Surprising, But Not Strange, Bedfellows

I had the privilege of spending this past Tuesday in Washington, D.C., with Elan Babchuck at the Religious Freedom and Business Foundation’s national gathering, Dare to Overcome.

500-plus people gathered at The Catholic University of America (They like the “The” capitalized, as was explained to me, because they are the nation’s only Catholic university owned and operated by the Church in Rome), and what a mix of people it was.

The meeting brings together senior executives from companies including Google, Accenture, Sanofi, American Airlines, Citibank, and dozens more, with leaders in the field of faith-connected ERGs — Employee Resource Groups. There were corporate chaplains, HR professionals, DEI Directors, and more. They are a cross-section of Christian Evangelicals, Progressives, Muslims, Jews, Bahai, Atheists, and more. They were Black, White, Hispanic, and Asian. They came with political views ranging from MAGA to AOC. In other words, this was, by most usual expectations, a collection of strange bedfellows. But the longer I was there, the clearer it became that, while surprising, the mix was not strange at all.

This was a meeting whose goal was to nurture people’s ability to bring themselves to work in ways that honor their particularity while heightening their collegiality, all in the service of greater productivity and creativity.  The fact that it cut across so many lines that usually divide people from each other, was what made it surprising, but should not make it strange. Unusual but not strange, and certainly not of those of us who celebrate pluralism as more than a necessary concession to diversity but as the embodiment of non-zero-sum thinking.

To be sure, there is a long way to go in this work, in many ways still in its infancy and always at risk of becoming an excuse for individual groups and faiths to nurture whatever grievances they may have. In other words, like any new domain of possibility, the potential for both risk and reward is especially present, but there was so much goodwill in the meetings that I left far more excited about the latter than concerned about the former. I also left with a number of takeaways regarding the opportunities to minimize the risks and maximize the rewards.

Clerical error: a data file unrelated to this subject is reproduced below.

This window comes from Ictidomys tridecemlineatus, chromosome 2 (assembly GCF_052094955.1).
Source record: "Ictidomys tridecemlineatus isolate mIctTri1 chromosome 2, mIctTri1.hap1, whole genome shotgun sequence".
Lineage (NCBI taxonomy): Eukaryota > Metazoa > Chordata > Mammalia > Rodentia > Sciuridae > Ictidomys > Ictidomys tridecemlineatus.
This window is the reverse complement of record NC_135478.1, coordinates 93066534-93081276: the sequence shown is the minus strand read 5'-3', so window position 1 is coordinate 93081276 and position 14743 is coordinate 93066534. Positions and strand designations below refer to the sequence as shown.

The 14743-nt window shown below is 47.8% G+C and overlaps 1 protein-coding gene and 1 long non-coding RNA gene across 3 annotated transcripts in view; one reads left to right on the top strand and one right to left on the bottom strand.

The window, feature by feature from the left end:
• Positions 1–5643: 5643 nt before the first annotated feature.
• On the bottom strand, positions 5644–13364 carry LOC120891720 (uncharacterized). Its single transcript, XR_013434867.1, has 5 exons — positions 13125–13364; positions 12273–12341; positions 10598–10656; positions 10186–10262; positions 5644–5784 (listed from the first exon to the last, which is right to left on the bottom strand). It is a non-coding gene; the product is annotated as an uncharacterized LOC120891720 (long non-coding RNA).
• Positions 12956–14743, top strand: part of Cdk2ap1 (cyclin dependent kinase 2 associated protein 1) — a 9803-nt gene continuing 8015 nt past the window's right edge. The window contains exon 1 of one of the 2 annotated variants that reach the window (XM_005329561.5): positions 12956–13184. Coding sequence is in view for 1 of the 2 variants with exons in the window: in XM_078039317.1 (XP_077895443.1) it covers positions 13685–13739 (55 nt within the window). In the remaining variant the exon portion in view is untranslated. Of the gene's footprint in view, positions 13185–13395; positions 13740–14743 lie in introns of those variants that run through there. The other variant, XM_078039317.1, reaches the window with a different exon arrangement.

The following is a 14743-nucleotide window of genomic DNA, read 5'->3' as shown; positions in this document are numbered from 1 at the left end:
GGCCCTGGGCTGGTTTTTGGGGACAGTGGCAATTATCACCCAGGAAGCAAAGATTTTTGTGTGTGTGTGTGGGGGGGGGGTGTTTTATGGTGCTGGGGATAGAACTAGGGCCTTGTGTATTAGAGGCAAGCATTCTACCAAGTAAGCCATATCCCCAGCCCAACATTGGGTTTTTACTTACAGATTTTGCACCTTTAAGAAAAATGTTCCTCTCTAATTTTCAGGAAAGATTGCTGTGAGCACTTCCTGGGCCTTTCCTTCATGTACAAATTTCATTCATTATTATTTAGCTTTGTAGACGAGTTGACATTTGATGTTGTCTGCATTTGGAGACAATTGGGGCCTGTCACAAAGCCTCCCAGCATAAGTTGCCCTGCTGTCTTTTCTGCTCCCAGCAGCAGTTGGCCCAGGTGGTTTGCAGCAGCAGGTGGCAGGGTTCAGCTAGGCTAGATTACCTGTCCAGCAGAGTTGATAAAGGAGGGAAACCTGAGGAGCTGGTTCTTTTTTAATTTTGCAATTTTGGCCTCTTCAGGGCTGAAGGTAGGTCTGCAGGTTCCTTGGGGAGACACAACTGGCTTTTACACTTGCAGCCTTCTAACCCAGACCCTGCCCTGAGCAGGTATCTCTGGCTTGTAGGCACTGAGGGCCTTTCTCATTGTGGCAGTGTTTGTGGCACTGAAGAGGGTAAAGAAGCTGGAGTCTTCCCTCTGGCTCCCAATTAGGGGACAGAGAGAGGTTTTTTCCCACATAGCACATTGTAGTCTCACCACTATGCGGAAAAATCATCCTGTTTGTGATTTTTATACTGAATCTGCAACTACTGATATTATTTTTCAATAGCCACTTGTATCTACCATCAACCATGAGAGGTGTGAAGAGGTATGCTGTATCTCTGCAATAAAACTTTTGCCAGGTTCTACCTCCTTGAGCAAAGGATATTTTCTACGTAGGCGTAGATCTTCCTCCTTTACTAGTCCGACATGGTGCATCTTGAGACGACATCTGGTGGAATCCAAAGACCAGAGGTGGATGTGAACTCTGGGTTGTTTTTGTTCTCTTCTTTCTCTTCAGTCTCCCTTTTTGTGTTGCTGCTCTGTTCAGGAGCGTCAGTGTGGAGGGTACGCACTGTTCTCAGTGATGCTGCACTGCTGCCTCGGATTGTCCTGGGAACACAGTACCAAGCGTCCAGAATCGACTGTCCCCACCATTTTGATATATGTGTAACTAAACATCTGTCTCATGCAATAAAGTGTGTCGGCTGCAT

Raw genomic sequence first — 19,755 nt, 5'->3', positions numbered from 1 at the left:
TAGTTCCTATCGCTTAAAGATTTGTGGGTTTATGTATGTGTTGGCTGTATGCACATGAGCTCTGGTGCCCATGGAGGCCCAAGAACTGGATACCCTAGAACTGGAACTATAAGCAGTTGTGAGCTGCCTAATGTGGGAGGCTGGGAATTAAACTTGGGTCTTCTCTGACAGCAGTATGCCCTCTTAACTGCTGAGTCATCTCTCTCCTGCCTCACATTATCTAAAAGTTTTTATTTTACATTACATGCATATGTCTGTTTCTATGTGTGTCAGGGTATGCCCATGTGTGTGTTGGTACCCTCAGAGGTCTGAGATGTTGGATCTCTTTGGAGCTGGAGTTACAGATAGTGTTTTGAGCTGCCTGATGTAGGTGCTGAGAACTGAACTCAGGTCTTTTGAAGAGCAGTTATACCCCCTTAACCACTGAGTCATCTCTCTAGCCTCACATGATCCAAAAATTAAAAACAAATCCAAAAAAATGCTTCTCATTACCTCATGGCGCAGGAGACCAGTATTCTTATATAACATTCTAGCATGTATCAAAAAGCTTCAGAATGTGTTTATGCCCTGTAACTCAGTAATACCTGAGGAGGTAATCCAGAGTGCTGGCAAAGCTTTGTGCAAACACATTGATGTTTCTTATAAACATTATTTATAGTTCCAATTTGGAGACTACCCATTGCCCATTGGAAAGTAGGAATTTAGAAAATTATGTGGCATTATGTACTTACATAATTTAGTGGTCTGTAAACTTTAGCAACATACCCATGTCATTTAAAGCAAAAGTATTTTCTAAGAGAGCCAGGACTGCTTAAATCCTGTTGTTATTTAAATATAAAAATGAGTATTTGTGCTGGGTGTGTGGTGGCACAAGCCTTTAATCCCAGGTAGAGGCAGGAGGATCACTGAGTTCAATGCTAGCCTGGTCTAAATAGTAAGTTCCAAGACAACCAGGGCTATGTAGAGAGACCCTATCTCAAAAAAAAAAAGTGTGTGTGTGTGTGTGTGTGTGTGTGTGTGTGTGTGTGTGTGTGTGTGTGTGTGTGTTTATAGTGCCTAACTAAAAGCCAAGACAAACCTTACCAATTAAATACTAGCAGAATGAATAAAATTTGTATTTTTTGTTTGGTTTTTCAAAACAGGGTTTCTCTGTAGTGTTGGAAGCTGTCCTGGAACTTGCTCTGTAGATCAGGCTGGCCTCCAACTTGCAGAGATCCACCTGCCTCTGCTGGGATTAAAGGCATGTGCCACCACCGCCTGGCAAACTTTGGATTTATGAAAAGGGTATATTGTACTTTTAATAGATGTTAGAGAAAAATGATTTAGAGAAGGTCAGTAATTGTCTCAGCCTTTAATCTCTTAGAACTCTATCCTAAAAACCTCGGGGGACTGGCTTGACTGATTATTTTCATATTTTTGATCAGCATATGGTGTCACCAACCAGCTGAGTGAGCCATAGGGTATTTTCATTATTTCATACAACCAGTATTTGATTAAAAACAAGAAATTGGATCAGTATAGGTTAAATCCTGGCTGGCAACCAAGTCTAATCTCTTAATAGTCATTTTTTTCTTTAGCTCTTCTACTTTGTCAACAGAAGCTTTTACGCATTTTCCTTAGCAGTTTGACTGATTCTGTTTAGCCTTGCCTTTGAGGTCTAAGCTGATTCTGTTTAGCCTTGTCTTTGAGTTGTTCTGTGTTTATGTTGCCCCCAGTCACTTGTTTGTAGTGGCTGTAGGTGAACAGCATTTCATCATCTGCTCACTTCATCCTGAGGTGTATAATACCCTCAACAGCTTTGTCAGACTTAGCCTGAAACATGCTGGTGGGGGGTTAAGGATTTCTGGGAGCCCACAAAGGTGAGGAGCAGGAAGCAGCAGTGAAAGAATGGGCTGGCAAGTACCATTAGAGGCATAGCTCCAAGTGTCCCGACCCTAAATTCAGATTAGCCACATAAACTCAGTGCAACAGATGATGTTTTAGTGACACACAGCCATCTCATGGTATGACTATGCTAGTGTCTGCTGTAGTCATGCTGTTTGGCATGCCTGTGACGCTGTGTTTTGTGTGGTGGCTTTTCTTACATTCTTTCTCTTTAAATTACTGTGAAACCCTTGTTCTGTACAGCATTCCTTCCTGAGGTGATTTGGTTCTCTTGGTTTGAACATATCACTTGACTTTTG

I was intrigued by how much work can be done carving out a possibility between polarization, which those gathered want to combat, and finding consensus, which seemed to be the presumed alternative to polarization. Why, I found myself asking any number of people, both in sessions and in the halls, are those the only alternatives? What about helping people to hold unresolved differences and ongoing disagreements in healthier and more productive ways? The response to my questions was overwhelmingly positive, to be clear.

In fact, a senior HR executive from Citibank asked me about what advice I might have regarding people who want to see Citi “do something” beyond supporting people’s ability to gather and talk about their issues and interests, even when they are potentially divisive. I responded that, in my opinion, holding space in which people can talk to one another and even listen to one another more respectfully and productively IS doing something. In fact, given that Citibank is there to be Citibank and not to make foreign or domestic policy, it is probably the most important thing they can do! She actually hugged me and then immediately pulled back, saying, “I am not supposed to do that!” I told her it was no problem and that I was glad to have helped.

And finally, I left the conference realizing how both personalization of the problem — dealing with the felt needs of the person in front of you more than the “larger” issue which has them upset, e.g., the war in Israel and Gaza — and depersonalization of the problem — helping people to appreciate that the issue is not directed at them personally — can both be incredibly useful tools in helping people to feel honored at work, and capable of honoring others as well.  Further reflections on that to follow.

There is no “end” to this reflection because, in many ways, it is just beginning, so stay tuned.

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